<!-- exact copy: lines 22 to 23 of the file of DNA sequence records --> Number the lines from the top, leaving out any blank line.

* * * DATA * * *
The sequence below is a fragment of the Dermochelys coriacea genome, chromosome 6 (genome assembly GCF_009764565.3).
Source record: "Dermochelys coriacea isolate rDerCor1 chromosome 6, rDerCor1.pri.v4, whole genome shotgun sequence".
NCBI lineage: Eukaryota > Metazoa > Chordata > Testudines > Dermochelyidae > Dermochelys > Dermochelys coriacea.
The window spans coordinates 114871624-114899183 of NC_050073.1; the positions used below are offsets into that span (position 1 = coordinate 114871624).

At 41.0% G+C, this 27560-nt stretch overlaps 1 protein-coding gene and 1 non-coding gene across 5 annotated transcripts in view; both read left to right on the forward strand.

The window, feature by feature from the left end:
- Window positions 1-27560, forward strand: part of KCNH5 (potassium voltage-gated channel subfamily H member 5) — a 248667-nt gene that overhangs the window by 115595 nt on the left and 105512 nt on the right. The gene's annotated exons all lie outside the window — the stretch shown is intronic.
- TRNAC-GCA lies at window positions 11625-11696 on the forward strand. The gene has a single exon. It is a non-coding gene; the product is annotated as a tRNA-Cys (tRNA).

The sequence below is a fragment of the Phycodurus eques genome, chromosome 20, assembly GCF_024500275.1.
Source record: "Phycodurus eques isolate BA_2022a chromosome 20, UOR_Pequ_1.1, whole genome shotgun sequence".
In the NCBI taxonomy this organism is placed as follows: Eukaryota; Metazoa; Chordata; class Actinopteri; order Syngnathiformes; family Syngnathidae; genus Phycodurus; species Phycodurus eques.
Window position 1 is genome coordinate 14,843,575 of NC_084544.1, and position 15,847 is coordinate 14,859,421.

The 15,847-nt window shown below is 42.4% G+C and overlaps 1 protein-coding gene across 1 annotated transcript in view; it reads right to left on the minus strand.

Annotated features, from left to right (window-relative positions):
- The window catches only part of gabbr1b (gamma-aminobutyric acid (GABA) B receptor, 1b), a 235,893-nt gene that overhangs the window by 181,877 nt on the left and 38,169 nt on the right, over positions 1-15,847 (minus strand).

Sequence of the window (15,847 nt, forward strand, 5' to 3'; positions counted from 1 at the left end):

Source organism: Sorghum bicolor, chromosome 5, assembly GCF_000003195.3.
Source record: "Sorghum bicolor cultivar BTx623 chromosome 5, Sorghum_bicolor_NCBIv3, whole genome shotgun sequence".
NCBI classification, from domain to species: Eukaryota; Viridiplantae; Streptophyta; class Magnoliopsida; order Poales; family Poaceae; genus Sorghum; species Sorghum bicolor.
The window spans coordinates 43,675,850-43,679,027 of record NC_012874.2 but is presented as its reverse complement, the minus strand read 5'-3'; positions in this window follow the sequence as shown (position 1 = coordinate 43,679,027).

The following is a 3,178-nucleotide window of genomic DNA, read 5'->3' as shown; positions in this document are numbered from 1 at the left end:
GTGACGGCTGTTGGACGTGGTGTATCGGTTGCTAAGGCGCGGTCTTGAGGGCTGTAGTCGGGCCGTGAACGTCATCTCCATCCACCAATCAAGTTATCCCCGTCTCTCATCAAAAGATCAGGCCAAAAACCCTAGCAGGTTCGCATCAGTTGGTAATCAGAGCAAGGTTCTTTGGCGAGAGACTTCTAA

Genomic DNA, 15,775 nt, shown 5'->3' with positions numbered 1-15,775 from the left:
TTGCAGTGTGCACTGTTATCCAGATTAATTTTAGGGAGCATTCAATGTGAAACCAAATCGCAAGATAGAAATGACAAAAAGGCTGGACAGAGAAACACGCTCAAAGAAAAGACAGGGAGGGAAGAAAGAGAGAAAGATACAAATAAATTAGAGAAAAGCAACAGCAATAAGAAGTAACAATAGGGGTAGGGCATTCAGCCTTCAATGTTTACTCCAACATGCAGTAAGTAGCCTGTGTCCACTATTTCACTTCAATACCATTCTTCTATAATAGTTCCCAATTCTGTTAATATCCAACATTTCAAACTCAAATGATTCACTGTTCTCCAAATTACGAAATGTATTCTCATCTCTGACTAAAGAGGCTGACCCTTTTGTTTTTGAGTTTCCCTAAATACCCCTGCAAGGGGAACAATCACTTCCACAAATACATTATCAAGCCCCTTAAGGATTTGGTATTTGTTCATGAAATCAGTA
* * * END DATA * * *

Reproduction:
GTGACGGCTGTTGGACGTGGTGTATCGGTTGCTAAGGCGCGGTCTTGAGGGCTGTAGTCGGGCCGTGAACGTCATCTCCATCCACCAATCAAGTTATCCCCGTCTCTCATCAAAAGATCAGGCCAAAAACCCTAGCAGGTTCGCATCAGTTGGTAATCAGAGCAAGGTTCTTTGGCGAGAGACTTCTAA

Genomic DNA, 15,775 nt, shown 5'->3' with positions numbered 1-15,775 from the left: